Dana 30 vs Dana 44: Whats The Difference?

So, you’ve just purchased your first JK Wrangler. You’ve done some digging around on the internet and realized that you probably should have bought a Rubicon. But you didn’t, so now you want to know the difference between the Dana 30, and the Dana 44. Why? So you can make an educated decision about upgrading to a stronger axle.

The base model and the Rubicon rear axle are both Dana 44s. But, the front axle is where everything changes. The Rubicon gets a Dana 44 in the front, whilst lower model Jeeps don’t. The Dana 30 is what lower models receive.

So, lets dive in and compare Dana 30 vs Dana 44.

Dana 30 vs Dana 44: Axle Housing

The axle housing is what holds everything together. The strength of the housing is important if you plan on bombing around through the desert. Where I live (Phoenix, Arizona), there is a lot less rock crawling and more of going fast through the desert. But, if you plan on just rock crawling, then the strength of the housing isn’t super important.

The axle housing of the JK Dana 30, and Dana 44 are actually 100% the same. So, if you plan on going fast through the desert you might want to think about going to Dana 60s or putting a big truss on your 30/44. This is part of the reason JK Dana 44s aren’t considered “true 44s”.

Dana 30 vs Dana 44

Either way, both the JK Dana 30 and the Dana 44 both have weak “Cs”. What do I mean by this? The C is where the ball joints are and the knuckle bolts to. That C has a tendency to bend, which requires a new axle housing to fix. The common cure for this is to gusset the C if you plan on running tires larger than 37″. To my knowledge tires under 37″ won’t cause the C to bend.

Dana 30 vs Dana 44: Center Section

When I refer to the center section, I am referring to all the gearing as well as the center section housing. The center section housing is what holds your differential, so the housing material doesn’t actually have to be super strong unless you have a bunch of horsepower.

The gears in the center section on the Dana 30 and the Dana 44 are different. The Dana 30 ring gear diameter is 7 1/8″ and comes with a 3.21 gear ratio unless your JK is equipped with the tow package. The Dana 30 doesn’t come with any kind of factory LSD or locking differential.

The ring gear diameter in the Dana 44 is 8 1/2″, and comes standard with a 4.10 gear ratio, and an electronically actuated locker. To accommodate the larger ring gear the Dana 44 has a large center section housing, but this doesn’t really make any difference in housing strength.

30vs443

Now, why would you want a larger diameter ring gear? Well, essentially it helps to distribute the load and is less likely to explode into a million pieces under stress. The 4.10 gear ratio of the Dana 44 helps when crawling, but also allows for larger tires before you experience a large amount of engine power loss. Last but not least, the factory locker in the Dana 44 is awesome, because lockers are just awesome to have.

Dana 30 vs Dana 44: Axle Shafts

The axles shafts are typically the weakest link on any given axle. They’re the weakest for a reason. If you’re out of the trail it’s easier to swap an axle shaft than it is to swap a differential. Trust me, I’ve been there and done that. I’ve seen differentials explode on the trail, then drove all the way back home, picked up my spare front axle, drove all the way back out to the desert, and helped my buddies do a front axle swap in the middle of nowhere just so we could continue to off-road.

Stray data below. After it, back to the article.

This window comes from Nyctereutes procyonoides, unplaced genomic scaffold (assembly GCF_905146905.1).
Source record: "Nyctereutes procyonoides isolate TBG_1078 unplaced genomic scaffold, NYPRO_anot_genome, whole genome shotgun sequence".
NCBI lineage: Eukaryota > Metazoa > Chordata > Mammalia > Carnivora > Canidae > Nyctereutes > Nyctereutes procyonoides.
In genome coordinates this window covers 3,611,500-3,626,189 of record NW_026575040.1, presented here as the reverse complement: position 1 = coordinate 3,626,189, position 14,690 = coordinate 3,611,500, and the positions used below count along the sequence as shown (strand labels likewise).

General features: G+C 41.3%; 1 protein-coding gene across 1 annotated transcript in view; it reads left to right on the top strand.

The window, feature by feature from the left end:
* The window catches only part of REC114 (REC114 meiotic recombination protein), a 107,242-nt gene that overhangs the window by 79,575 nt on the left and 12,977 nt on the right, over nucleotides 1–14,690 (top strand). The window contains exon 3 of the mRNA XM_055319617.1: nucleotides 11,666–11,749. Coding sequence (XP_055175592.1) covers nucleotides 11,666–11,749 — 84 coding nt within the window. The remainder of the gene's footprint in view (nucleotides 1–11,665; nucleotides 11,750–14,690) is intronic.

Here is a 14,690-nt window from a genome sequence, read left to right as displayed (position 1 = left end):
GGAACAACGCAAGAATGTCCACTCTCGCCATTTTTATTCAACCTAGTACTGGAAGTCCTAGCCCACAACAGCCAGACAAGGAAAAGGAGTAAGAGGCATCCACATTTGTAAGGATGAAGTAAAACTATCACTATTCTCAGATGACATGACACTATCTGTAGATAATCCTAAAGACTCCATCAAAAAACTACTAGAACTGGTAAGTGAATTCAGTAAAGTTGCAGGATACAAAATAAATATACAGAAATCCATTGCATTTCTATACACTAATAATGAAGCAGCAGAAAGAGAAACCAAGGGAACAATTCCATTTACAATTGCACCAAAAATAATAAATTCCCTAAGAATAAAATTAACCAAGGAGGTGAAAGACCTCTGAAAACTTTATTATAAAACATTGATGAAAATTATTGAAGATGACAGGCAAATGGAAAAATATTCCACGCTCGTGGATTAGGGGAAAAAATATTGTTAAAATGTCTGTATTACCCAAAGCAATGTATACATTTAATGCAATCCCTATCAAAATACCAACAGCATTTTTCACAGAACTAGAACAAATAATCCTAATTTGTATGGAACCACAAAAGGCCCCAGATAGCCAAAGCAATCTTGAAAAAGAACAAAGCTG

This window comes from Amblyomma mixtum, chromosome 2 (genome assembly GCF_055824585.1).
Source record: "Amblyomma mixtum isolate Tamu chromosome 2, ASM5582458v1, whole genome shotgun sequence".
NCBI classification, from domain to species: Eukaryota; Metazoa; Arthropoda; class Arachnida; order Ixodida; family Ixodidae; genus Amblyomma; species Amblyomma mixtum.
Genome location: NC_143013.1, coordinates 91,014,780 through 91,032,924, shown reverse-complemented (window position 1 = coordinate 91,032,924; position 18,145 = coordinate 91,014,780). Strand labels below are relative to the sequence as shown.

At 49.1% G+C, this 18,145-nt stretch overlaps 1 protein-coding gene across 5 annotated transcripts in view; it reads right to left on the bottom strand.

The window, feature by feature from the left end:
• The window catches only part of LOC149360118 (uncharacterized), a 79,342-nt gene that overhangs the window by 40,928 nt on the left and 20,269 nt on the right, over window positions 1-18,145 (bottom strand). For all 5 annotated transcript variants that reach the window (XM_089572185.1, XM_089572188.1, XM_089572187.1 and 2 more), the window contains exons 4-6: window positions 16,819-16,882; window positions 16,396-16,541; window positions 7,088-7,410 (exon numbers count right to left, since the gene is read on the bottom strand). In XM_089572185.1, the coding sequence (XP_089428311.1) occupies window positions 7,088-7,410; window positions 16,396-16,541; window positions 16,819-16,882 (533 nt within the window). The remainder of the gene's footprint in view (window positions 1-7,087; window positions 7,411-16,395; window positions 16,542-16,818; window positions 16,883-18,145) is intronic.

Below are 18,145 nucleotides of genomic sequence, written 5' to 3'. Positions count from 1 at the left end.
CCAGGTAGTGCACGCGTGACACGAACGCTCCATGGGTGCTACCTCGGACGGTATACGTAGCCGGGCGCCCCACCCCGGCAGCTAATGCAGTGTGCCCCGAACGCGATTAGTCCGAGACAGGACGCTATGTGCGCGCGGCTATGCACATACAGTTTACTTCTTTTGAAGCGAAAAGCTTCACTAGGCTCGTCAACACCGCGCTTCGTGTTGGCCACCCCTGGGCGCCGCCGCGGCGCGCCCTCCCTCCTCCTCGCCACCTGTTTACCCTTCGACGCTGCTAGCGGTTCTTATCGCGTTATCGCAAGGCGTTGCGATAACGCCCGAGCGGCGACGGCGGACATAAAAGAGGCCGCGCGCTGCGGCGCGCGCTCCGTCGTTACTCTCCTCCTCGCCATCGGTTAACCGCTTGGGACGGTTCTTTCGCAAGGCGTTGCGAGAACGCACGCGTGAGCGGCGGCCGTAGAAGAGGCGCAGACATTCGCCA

dana 30 vs dana 44

The Dana 30 comes with 27 spline axle shafts, and the Dana 44 comes with 30 spline axle shafts. The Dana 44s 30 spline axle shafts are obviously much beefier than the Dana 30s 27 spline axle shafts. However, they both have fairly weak “ears” and small u-joints.

30vs442

Since the center section of the Dana 44 is beefed up, Jeep went ahead and beefed up the axle shafts. They’re still one of the weak points, but like I mentioned before, that’s not necessarily a bad thing. Both the Dana 30 axle shafts and Dana 44 axle shafts are dwarfed by Dana 60 axle shafts. If you plan on running giant tires or high horsepower then you’ll absolutely need a Dana 60.

Dana 30 vs Dana 44: The Little Stuff

So we’ve covered the housing strength, center section strength, center section features, and axle shaft strength. But what about all the other miscellaneous stuff? Well, they’re basically all the same.

The Dana 30 and the Dana 44 have the same brakes, hubs, ball joints, Cs, knuckles, and steering. So other than the beefier center section, and the beefier axle shafts, these two are completely identical otherwise. The biggest reason to get a Rubicon with 44s front and rear is for the beefier axle shafts and the electronic lockers.

Summary

So, if you are debating on whether you should buy a Rubicon, it comes down to personal preference. I wouldn’t spend the extra money on a Rubicon. Use the money you save buying a lower model Jeep on aftermarket axles.

The only difference between the JK Dana 30 and Dana 44 is ring gear size, electronic locker, and bigger shafts. You’re better off just starting with an aftermarket Dana 44 that is a “true 44”. With the cost difference of a base Wrangler and a Rubicon, you could get aftermarket Dana 60 axles with lockers.